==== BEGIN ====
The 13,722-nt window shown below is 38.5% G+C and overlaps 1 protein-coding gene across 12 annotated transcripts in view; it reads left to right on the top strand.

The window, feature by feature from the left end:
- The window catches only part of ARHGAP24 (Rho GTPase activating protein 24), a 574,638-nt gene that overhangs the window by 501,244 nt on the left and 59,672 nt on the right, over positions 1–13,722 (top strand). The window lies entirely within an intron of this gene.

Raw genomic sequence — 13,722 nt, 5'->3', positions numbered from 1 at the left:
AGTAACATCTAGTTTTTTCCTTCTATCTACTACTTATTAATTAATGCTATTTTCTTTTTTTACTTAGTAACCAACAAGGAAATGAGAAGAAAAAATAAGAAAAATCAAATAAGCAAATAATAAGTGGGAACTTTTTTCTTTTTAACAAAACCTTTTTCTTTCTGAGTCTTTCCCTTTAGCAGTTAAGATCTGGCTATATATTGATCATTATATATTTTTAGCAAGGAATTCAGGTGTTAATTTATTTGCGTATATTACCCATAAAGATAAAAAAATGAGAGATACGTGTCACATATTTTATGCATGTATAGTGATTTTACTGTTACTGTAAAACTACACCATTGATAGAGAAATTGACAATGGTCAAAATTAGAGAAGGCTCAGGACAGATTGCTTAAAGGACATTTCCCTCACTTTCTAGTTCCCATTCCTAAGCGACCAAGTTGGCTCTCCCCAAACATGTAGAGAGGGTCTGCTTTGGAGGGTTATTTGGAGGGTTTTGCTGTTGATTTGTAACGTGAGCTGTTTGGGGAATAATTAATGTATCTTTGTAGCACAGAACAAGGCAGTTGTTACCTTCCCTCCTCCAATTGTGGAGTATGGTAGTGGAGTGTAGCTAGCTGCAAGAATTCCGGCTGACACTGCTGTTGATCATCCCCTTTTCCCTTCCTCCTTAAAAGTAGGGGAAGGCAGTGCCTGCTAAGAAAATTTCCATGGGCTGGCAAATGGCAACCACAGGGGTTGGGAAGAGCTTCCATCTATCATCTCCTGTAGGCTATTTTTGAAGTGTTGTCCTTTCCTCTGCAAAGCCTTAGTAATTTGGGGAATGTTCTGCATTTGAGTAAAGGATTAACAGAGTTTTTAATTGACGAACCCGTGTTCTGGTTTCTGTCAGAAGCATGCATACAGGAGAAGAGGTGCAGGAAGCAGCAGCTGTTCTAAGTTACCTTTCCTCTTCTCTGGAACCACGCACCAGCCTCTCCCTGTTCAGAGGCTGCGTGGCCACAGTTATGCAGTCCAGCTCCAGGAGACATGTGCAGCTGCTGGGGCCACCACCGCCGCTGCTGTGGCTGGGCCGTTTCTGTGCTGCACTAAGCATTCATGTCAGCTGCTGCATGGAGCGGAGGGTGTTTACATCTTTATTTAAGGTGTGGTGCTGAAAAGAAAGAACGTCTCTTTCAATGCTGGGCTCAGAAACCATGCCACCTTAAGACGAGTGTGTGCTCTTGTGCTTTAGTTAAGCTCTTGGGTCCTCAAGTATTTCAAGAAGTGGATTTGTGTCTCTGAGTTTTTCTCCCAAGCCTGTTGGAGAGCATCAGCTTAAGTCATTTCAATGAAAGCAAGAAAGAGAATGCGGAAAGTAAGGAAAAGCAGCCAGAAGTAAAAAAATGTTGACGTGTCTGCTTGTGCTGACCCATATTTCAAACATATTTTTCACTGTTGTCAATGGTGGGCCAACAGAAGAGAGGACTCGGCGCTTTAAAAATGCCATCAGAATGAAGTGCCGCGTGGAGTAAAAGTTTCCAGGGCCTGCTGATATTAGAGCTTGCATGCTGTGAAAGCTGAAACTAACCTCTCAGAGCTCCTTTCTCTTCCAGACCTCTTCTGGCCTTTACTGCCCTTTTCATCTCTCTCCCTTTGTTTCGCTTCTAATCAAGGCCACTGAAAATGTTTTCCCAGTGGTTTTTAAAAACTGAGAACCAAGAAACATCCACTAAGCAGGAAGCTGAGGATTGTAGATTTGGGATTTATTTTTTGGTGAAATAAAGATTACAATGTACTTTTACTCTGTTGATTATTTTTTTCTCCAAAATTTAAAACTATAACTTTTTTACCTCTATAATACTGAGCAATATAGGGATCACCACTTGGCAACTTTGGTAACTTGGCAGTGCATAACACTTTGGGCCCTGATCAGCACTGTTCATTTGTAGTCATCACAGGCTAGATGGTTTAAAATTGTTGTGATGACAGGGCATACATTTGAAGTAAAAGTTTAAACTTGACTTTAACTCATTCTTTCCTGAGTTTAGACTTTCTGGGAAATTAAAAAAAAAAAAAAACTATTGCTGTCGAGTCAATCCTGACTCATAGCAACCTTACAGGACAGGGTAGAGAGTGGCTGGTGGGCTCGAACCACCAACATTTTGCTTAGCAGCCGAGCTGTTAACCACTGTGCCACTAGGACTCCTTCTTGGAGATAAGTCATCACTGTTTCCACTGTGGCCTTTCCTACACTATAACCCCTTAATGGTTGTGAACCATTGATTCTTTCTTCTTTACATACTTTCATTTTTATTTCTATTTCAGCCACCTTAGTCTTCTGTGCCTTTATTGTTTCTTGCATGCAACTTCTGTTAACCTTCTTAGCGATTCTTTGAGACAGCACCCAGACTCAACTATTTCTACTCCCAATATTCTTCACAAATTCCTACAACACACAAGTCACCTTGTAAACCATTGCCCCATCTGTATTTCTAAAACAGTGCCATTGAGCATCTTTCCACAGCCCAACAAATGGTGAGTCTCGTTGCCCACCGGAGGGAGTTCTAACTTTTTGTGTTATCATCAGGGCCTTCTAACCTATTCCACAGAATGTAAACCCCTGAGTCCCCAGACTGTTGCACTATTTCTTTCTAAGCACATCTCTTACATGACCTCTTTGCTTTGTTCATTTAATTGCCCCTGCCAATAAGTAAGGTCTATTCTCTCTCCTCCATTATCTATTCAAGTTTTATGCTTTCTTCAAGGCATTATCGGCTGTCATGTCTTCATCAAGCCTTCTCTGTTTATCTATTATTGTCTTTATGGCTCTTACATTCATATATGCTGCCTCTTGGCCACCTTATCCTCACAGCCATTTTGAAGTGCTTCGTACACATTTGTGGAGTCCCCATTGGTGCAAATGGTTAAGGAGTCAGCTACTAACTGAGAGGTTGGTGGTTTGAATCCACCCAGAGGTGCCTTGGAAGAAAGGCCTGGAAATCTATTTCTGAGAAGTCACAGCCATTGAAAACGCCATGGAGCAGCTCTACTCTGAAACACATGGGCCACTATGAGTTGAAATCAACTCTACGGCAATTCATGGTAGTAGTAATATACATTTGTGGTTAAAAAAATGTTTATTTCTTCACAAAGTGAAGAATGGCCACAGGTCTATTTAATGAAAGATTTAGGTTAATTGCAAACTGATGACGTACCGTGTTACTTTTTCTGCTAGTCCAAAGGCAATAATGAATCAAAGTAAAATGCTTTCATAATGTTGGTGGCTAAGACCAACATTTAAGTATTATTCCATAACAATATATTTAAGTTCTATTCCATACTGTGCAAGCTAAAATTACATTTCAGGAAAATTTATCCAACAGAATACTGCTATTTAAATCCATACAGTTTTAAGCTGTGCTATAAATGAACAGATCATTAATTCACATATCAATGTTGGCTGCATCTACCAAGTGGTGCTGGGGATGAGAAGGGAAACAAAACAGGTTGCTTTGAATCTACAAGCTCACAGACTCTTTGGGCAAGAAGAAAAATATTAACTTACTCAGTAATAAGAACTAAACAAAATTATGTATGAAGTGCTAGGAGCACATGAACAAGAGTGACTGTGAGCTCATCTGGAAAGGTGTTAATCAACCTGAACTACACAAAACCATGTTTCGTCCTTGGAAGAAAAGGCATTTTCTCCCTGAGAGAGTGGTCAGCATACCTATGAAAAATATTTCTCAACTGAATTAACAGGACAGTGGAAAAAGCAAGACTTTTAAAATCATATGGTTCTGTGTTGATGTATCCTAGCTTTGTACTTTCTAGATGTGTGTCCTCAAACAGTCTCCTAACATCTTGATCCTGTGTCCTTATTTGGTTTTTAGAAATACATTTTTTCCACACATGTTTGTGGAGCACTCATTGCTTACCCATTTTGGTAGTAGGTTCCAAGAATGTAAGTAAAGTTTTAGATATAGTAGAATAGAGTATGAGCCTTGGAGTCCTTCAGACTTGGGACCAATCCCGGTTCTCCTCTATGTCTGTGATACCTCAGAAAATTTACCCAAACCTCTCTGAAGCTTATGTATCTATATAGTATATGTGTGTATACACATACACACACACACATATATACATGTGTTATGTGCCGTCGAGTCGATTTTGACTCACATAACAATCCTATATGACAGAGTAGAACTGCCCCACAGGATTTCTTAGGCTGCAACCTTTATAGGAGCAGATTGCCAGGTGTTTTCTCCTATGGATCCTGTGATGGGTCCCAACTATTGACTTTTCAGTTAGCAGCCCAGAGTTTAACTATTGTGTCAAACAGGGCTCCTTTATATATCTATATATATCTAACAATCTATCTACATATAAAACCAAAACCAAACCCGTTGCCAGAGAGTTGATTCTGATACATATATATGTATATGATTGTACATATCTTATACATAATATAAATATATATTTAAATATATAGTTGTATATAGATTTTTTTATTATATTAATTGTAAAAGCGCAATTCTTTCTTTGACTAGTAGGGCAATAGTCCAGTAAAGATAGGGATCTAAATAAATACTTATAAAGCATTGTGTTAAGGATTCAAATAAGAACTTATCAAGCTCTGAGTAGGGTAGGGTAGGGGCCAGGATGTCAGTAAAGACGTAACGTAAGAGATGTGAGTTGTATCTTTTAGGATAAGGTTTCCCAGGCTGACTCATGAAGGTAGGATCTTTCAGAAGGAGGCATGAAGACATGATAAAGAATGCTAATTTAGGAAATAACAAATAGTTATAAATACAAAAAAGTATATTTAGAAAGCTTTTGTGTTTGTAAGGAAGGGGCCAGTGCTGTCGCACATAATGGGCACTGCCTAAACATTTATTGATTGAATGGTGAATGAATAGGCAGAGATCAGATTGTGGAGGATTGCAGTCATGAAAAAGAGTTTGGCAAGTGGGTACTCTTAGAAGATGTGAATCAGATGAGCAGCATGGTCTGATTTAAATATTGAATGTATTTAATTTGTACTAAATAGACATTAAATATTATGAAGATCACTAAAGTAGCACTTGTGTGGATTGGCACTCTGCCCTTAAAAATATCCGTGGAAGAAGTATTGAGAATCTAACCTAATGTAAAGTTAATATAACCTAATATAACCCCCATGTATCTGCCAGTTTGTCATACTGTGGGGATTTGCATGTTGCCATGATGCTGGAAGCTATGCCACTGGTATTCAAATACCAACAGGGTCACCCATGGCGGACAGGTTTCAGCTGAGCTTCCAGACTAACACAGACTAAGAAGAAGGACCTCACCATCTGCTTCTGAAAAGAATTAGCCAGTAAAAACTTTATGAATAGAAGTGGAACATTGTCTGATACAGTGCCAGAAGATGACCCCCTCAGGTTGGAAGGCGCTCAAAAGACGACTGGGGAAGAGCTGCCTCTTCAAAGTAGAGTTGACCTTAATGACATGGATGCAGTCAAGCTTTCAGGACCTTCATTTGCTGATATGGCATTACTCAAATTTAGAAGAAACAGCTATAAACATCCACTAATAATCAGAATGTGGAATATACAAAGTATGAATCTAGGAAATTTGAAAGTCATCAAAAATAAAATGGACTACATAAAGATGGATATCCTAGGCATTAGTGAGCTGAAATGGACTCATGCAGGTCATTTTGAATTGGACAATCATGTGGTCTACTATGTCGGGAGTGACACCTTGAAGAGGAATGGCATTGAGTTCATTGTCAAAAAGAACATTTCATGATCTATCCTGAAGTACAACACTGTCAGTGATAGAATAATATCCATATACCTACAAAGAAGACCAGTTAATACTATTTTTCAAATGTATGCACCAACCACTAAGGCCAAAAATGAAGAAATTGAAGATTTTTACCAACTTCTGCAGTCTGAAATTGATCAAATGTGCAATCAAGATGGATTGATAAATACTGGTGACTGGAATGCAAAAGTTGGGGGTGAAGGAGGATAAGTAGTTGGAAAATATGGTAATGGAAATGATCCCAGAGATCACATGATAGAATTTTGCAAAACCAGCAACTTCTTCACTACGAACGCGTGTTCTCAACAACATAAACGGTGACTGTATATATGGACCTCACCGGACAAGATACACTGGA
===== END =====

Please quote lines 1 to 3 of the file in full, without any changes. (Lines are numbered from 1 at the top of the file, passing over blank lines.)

The 13,722-nt window shown below is 38.5% G+C and overlaps 1 protein-coding gene across 12 annotated transcripts in view; it reads left to right on the top strand.

The window, feature by feature from the left end:
- The window catches only part of ARHGAP24 (Rho GTPase activating protein 24), a 574,638-nt gene that overhangs the window by 501,244 nt on the left and 59,672 nt on the right, over positions 1–13,722 (top strand). The window lies entirely within an intron of this gene.